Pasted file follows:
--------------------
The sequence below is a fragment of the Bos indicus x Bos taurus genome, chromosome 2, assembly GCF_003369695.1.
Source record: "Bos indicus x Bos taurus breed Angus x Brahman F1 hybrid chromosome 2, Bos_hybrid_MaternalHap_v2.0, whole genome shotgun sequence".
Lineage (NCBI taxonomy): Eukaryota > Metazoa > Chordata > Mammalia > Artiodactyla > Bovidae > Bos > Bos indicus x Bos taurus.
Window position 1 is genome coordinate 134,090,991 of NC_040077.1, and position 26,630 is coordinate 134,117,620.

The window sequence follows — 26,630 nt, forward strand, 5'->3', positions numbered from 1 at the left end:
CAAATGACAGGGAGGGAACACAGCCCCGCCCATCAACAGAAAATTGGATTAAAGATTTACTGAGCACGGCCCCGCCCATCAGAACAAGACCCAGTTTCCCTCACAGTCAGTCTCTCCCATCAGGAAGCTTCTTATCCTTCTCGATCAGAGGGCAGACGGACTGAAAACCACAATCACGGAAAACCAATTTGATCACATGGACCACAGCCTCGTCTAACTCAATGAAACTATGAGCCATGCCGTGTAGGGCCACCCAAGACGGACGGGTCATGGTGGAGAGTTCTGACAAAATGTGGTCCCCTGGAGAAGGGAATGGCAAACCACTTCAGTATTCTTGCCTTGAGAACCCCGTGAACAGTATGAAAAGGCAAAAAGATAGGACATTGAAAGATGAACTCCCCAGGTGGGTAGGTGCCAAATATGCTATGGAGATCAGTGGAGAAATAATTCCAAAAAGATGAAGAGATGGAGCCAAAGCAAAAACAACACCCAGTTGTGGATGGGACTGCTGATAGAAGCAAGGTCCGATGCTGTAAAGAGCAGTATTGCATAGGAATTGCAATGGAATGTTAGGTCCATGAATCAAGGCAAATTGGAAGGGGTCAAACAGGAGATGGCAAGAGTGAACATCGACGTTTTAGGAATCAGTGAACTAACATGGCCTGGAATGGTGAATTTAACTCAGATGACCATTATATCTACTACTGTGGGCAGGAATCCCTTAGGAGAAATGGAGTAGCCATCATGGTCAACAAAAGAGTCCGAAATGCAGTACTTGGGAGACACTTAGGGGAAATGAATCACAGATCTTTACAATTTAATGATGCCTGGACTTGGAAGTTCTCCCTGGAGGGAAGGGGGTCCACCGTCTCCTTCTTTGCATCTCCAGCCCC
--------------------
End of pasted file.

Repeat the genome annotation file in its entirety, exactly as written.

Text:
The sequence below is a fragment of the Bos indicus x Bos taurus genome, chromosome 2, assembly GCF_003369695.1.
Source record: "Bos indicus x Bos taurus breed Angus x Brahman F1 hybrid chromosome 2, Bos_hybrid_MaternalHap_v2.0, whole genome shotgun sequence".
Lineage (NCBI taxonomy): Eukaryota > Metazoa > Chordata > Mammalia > Artiodactyla > Bovidae > Bos > Bos indicus x Bos taurus.
Window position 1 is genome coordinate 134,090,991 of NC_040077.1, and position 26,630 is coordinate 134,117,620.

The window sequence follows — 26,630 nt, forward strand, 5'->3', positions numbered from 1 at the left end:
CAAATGACAGGGAGGGAACACAGCCCCGCCCATCAACAGAAAATTGGATTAAAGATTTACTGAGCACGGCCCCGCCCATCAGAACAAGACCCAGTTTCCCTCACAGTCAGTCTCTCCCATCAGGAAGCTTCTTATCCTTCTCGATCAGAGGGCAGACGGACTGAAAACCACAATCACGGAAAACCAATTTGATCACATGGACCACAGCCTCGTCTAACTCAATGAAACTATGAGCCATGCCGTGTAGGGCCACCCAAGACGGACGGGTCATGGTGGAGAGTTCTGACAAAATGTGGTCCCCTGGAGAAGGGAATGGCAAACCACTTCAGTATTCTTGCCTTGAGAACCCCGTGAACAGTATGAAAAGGCAAAAAGATAGGACATTGAAAGATGAACTCCCCAGGTGGGTAGGTGCCAAATATGCTATGGAGATCAGTGGAGAAATAATTCCAAAAAGATGAAGAGATGGAGCCAAAGCAAAAACAACACCCAGTTGTGGATGGGACTGCTGATAGAAGCAAGGTCCGATGCTGTAAAGAGCAGTATTGCATAGGAATTGCAATGGAATGTTAGGTCCATGAATCAAGGCAAATTGGAAGGGGTCAAACAGGAGATGGCAAGAGTGAACATCGACGTTTTAGGAATCAGTGAACTAACATGGCCTGGAATGGTGAATTTAACTCAGATGACCATTATATCTACTACTGTGGGCAGGAATCCCTTAGGAGAAATGGAGTAGCCATCATGGTCAACAAAAGAGTCCGAAATGCAGTACTTGGGAGACACTTAGGGGAAATGAATCACAGATCTTTACAATTTAATGATGCCTGGACTTGGAAGTTCTCCCTGGAGGGAAGGGGGTCCACCGTCTCCTTCTTTGCATCTCCAGCCCC